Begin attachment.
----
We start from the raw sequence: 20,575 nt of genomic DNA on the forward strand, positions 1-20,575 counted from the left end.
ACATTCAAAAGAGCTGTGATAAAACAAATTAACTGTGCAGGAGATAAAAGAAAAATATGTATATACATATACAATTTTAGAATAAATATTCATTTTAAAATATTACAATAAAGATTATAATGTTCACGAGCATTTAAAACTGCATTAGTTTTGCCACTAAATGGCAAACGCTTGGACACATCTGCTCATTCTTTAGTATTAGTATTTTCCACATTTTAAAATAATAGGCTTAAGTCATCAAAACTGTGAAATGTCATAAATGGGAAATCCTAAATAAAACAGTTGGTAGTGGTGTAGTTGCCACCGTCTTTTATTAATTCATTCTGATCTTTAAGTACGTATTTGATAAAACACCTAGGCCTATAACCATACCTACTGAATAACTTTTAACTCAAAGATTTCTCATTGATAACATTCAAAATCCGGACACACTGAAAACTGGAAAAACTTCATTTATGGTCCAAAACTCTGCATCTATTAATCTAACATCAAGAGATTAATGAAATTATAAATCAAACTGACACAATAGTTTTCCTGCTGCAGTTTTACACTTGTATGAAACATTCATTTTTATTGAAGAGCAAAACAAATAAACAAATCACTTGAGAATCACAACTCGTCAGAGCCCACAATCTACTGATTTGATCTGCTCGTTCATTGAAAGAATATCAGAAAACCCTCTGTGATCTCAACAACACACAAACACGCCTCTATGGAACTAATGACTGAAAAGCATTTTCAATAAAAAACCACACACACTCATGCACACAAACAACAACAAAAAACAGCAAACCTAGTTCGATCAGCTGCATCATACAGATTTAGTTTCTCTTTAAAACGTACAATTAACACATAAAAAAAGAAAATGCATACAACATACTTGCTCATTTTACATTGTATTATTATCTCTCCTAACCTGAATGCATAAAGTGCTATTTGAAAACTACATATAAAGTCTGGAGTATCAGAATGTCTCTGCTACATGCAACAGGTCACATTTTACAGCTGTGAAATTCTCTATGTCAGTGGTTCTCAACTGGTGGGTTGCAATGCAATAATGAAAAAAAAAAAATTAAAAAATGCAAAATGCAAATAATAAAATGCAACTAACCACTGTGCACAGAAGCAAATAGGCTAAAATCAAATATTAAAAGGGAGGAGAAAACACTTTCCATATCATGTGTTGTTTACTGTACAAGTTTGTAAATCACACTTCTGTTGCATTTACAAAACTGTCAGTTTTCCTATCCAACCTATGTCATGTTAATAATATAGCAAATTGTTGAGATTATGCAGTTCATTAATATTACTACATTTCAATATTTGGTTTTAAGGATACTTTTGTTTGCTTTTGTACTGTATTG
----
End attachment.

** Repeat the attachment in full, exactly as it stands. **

We start from the raw sequence: 20,575 nt of genomic DNA on the forward strand, positions 1-20,575 counted from the left end.
ACATTCAAAAGAGCTGTGATAAAACAAATTAACTGTGCAGGAGATAAAAGAAAAATATGTATATACATATACAATTTTAGAATAAATATTCATTTTAAAATATTACAATAAAGATTATAATGTTCACGAGCATTTAAAACTGCATTAGTTTTGCCACTAAATGGCAAACGCTTGGACACATCTGCTCATTCTTTAGTATTAGTATTTTCCACATTTTAAAATAATAGGCTTAAGTCATCAAAACTGTGAAATGTCATAAATGGGAAATCCTAAATAAAACAGTTGGTAGTGGTGTAGTTGCCACCGTCTTTTATTAATTCATTCTGATCTTTAAGTACGTATTTGATAAAACACCTAGGCCTATAACCATACCTACTGAATAACTTTTAACTCAAAGATTTCTCATTGATAACATTCAAAATCCGGACACACTGAAAACTGGAAAAACTTCATTTATGGTCCAAAACTCTGCATCTATTAATCTAACATCAAGAGATTAATGAAATTATAAATCAAACTGACACAATAGTTTTCCTGCTGCAGTTTTACACTTGTATGAAACATTCATTTTTATTGAAGAGCAAAACAAATAAACAAATCACTTGAGAATCACAACTCGTCAGAGCCCACAATCTACTGATTTGATCTGCTCGTTCATTGAAAGAATATCAGAAAACCCTCTGTGATCTCAACAACACACAAACACGCCTCTATGGAACTAATGACTGAAAAGCATTTTCAATAAAAAACCACACACACTCATGCACACAAACAACAACAAAAAACAGCAAACCTAGTTCGATCAGCTGCATCATACAGATTTAGTTTCTCTTTAAAACGTACAATTAACACATAAAAAAAGAAAATGCATACAACATACTTGCTCATTTTACATTGTATTATTATCTCTCCTAACCTGAATGCATAAAGTGCTATTTGAAAACTACATATAAAGTCTGGAGTATCAGAATGTCTCTGCTACATGCAACAGGTCACATTTTACAGCTGTGAAATTCTCTATGTCAGTGGTTCTCAACTGGTGGGTTGCAATGCAATAATGAAAAAAAAAAAATTAAAAAATGCAAAATGCAAATAATAAAATGCAACTAACCACTGTGCACAGAAGCAAATAGGCTAAAATCAAATATTAAAAGGGAGGAGAAAACACTTTCCATATCATGTGTTGTTTACTGTACAAGTTTGTAAATCACACTTCTGTTGCATTTACAAAACTGTCAGTTTTCCTATCCAACCTATGTCATGTTAATAATATAGCAAATTGTTGAGATTATGCAGTTCATTAATATTACTACATTTCAATATTTGGTTTTAAGGATACTTTTGTTTGCTTTTGTACTGTATTG